See keynotes with Alf Rehn

    Keynote by Speaker Alf Rehn

    Creative Cultures – How They’re Created, and How They’re Destroyed

    • For a company to be successful, it needs to be able to harness creativity, innovate, and re-invent itself. The most critical aspect of this, however, is not specific “creatives”, but instead the creation of the right culture. Cultures where creativity is respected and supported, regardless from whom it comes, become better at adapting to changes in the environment, can benefit from a wider range of talents and competencies, and consistently out-innovate their competitors.
    • In his keynote, professor Alf Rehn details what sets creative cultures apart, and how companies can manage to destroy their own creativity by looking to the wrong things.


    Keynote by Speaker Alf Rehn

    Saving Innovation – Innovating in an Age of Bullshit and Copycats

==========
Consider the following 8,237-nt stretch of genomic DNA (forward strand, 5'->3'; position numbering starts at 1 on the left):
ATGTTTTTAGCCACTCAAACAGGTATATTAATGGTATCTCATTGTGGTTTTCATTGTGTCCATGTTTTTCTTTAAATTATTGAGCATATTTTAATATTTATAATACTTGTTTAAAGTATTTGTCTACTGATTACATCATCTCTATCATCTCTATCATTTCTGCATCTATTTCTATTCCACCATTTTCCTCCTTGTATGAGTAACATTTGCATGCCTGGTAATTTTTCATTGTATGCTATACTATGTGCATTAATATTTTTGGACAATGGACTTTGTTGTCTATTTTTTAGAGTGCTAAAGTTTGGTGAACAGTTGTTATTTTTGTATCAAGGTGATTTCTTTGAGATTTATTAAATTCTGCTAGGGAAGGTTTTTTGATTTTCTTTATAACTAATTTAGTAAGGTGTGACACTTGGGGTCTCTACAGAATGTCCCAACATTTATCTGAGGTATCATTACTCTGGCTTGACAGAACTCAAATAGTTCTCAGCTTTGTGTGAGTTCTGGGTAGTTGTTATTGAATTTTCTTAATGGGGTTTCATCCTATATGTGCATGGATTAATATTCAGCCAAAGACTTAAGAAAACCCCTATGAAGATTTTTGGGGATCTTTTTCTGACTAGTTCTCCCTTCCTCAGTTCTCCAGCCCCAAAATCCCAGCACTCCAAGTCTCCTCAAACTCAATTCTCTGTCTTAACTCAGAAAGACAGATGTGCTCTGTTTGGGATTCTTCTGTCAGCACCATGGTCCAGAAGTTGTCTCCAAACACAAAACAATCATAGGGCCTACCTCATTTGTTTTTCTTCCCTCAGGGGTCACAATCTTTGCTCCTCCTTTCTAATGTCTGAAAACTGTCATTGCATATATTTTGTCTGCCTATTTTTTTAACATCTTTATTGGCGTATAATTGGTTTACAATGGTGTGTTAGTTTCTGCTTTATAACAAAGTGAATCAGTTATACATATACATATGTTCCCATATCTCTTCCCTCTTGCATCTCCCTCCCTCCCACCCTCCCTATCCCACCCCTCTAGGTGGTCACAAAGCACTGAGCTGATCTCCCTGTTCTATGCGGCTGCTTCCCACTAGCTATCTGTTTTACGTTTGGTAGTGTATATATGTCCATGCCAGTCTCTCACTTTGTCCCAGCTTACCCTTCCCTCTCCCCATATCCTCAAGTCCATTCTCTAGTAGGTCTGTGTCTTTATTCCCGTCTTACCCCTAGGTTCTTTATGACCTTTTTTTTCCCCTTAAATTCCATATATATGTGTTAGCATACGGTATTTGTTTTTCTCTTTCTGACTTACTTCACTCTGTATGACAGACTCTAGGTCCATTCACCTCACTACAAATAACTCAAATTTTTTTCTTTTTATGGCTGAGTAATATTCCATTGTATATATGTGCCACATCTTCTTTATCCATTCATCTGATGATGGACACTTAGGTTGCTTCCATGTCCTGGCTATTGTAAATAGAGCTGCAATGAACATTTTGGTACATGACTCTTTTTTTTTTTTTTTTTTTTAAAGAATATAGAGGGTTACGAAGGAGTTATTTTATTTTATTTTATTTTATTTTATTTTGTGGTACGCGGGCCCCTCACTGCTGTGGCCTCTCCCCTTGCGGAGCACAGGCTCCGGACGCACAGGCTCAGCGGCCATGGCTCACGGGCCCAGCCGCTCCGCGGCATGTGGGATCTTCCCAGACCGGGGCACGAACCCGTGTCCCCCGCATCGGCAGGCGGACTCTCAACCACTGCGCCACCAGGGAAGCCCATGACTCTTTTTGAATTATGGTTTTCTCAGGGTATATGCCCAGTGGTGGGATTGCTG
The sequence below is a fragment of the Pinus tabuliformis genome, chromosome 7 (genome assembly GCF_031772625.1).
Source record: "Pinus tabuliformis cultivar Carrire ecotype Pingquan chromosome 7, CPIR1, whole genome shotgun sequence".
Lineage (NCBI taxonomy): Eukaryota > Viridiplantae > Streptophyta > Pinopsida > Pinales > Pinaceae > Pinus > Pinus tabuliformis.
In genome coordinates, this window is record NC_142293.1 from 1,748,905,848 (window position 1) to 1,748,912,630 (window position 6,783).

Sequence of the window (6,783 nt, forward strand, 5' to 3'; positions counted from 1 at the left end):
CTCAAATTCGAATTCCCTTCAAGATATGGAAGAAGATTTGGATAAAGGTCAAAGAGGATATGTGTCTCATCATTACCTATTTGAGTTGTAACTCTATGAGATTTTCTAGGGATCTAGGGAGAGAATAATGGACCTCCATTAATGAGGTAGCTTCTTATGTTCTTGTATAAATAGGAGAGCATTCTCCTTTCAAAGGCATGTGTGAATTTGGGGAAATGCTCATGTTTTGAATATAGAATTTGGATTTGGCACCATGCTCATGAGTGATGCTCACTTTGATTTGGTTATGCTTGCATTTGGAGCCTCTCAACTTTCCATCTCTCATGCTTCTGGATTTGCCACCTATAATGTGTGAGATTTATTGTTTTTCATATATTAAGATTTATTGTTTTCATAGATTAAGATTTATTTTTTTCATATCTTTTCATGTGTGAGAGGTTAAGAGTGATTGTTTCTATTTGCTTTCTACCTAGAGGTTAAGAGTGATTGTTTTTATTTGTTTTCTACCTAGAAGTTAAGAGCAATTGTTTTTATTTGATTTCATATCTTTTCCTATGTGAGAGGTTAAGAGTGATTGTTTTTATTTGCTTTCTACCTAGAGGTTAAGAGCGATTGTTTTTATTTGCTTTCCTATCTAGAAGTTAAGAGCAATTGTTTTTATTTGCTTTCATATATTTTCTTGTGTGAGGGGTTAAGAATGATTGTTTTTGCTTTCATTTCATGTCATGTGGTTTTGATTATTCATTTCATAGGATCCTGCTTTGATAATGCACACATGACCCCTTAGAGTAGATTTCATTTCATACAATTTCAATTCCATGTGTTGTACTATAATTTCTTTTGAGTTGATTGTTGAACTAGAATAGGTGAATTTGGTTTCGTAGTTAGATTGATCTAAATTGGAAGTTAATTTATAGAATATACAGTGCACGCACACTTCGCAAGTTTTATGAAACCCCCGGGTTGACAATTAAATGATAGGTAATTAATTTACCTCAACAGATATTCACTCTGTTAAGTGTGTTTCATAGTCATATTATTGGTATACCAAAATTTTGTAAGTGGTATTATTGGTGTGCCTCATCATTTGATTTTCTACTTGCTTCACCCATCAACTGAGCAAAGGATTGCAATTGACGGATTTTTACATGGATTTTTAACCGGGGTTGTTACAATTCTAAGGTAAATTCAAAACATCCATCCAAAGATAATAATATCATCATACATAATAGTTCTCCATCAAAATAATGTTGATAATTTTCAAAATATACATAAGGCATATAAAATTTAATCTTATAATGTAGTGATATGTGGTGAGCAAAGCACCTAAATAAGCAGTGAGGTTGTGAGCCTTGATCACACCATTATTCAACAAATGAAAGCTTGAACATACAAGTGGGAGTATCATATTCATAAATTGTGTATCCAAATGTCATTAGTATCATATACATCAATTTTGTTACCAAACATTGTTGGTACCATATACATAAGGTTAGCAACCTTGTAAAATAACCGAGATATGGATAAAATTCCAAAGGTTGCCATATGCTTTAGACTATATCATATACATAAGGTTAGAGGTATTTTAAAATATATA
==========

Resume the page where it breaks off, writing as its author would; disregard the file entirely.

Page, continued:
• Innovation is a core corporate competency, but has also become an annoying buzzword, talk rather than action. In his provocative keynote, professor Alf Rehn challenges our taken for granted notions of innovation, and argues that we may be in the midst of an innovation crisis – in society and in our companies.
    • By discussing innovation fatigue, innovation stress, and why our current innovation ambition is far too modest, our speaker Alf Rehn encourages his audiences to think in new ways about innovation and what we can do to strengthen the same. Rather than just saying “innovation is important”, Alf shows how it has been lost and what we can do to save it.


    Keynote by Speaker Alf Rehn

    Thinking Out of Bounds – The Power of Challenge, Critique, and Extreme Creativity

    • You, yes you, are less creative than you think. So is each and every person working with and/or for you. Even though creativity has become the thing every person and every company professes to love, real creativity is as rare as ever.